In the good old pre-ISIS days, Islamism was largely an all-male affair. Most often, women did not even know what their menfolk (husbands, sons, boyfriends, brothers) were up to until after the event. But the ISIS has changed all that. It runs a slick online operation specially designed to brainwash women into believing that it is their religious duty to help and support those “fighting” for Islam. A Frenchwoman gave an interesting account about how she was sought to be seduced by an online jehadi. She pretended to play along to find out how far he would go; when he suggested that she join him, she decided that enough was enough and dumped him.
Much has been written about why educated young men from stable families turn to violent extremism. Alienation from the wider society in which they live, a sense of adventure, their longing for a purpose in life, and backlash against Islamophobia are some of the reasons often cited. But there is no serious study on what makes academically bright girls want to become “jehadi” brides though some have suggested that it gives them a sense of “empowerment” and equality with men. A lot of the discussion on the ISIS’ appeal has centred round its extremely effective communications and recruitment operation: its glossy online magazine, slick videos and use of evocative language. But does this really fully explain its global pull? There is a view that its shock-and-awe tactics —“packaged as an online video game”, as The Times put it—are what really makes it attractive to bored young men looking for thrills. But this so-called “adventure theory”, boys high on testosterone rushing to the deserts of Arabia for adventure, completely ignores the role of religious extremism, which, in this correspondent’s view, remains the dominant pull factor. Broadly, there are three categories of people attracted to the ISIS. First are those inspired by its extreme interpretation of Islam and the idea of restoring Islam to its original glory by establishing an Islamic caliphate. This is the largest category and comprises people from across the globe. Then, there are those with specific agendas/grievances: anti-Assad, anti-Shia Iraqi regime, anti-Iran and anti-Saudis. They are drawn mostly from among Syrian/Iraqi exiles or their descendants settled in the West. The adventure seekers make up the last and perhaps the smallest category. Some also go for what is sold to them as purely humanitarian reasons such as helping with relief work, but once there they are drawn into extremist activities. One significant common element in all these cases, whether involving men or women, is that just before taking the plunge they suddenly become religious and start to drift away from their old friends. Whatever be the other reasons, religion remains the main motivating factor.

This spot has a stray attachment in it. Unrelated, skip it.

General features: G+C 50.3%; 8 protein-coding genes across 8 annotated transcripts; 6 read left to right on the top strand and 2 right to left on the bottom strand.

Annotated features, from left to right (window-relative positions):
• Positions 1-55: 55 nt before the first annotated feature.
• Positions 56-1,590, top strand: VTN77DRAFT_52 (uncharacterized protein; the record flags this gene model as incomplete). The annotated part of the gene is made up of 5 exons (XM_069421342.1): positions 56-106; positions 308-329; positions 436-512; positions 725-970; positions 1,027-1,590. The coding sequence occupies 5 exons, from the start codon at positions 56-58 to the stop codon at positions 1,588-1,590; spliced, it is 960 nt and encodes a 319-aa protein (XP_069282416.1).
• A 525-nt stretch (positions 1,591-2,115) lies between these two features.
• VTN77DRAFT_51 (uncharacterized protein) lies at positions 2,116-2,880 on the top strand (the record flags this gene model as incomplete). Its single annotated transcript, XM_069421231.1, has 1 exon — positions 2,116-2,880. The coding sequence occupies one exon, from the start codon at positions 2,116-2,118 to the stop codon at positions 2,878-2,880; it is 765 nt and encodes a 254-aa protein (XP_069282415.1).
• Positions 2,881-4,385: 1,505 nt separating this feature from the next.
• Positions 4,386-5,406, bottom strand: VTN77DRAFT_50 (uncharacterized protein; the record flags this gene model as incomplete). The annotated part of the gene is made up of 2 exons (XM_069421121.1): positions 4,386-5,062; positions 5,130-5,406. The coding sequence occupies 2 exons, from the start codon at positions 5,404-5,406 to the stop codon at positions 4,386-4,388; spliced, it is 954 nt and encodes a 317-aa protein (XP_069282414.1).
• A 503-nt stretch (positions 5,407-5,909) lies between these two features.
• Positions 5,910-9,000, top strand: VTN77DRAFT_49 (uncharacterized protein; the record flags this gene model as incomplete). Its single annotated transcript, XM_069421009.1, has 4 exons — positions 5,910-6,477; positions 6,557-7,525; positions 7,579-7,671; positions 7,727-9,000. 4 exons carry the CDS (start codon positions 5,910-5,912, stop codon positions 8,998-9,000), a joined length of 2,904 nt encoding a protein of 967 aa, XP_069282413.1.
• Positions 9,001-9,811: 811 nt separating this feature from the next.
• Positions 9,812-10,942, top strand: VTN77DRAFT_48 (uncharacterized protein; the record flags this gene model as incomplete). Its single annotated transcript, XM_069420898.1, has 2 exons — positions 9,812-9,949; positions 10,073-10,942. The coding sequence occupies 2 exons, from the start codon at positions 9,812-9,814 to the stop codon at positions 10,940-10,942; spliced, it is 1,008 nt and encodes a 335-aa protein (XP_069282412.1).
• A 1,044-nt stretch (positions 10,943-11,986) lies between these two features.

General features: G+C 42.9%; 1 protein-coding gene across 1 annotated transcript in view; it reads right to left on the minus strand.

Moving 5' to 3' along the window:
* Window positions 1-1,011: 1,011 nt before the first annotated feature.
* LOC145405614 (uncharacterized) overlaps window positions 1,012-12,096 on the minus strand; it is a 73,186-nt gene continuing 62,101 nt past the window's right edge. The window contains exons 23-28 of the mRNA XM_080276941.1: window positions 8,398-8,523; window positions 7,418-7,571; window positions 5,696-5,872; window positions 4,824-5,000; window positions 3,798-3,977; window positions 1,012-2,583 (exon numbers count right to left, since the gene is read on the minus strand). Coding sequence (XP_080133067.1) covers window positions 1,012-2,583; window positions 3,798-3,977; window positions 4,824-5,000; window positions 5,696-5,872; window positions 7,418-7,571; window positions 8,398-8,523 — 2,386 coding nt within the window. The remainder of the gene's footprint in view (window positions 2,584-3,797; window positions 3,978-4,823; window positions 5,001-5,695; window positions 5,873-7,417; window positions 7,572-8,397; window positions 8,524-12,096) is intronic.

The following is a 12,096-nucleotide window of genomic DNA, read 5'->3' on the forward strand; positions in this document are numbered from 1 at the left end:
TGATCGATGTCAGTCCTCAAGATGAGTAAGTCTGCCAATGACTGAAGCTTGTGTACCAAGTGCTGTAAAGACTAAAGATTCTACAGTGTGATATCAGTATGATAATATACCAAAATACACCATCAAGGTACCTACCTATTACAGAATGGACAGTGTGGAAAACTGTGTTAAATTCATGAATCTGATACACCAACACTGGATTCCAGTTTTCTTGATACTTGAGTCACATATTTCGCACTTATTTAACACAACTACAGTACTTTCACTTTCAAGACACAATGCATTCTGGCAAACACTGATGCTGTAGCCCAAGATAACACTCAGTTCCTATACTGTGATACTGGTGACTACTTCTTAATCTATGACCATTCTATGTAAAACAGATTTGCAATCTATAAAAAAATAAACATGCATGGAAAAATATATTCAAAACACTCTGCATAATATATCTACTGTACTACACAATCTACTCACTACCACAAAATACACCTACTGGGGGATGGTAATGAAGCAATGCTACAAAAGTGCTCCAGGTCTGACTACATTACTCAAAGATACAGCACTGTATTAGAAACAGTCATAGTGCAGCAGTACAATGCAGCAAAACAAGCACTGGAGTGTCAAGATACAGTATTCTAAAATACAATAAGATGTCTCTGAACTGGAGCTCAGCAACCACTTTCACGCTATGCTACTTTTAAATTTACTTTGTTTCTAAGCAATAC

Finally, no discussion of Muslim extremism would be complete without a mention of anti-Muslim prejudice because it does shape Muslim attitudes. According to a study by an anti-racist campaign group, one-third of young non-Muslim Britons think that Muslims are “taking over” the country while another study reveals that as many as 52 per cent believe Islam is incompatible with British values. Yet, despite such sectarian misconceptions and biases, community relations in Britain in 2015 are markedly better than they were only a few years ago. And as someone who has lived through the worst phase of Muslim extremism and Islamophobia in the past 15 years or so, I should know.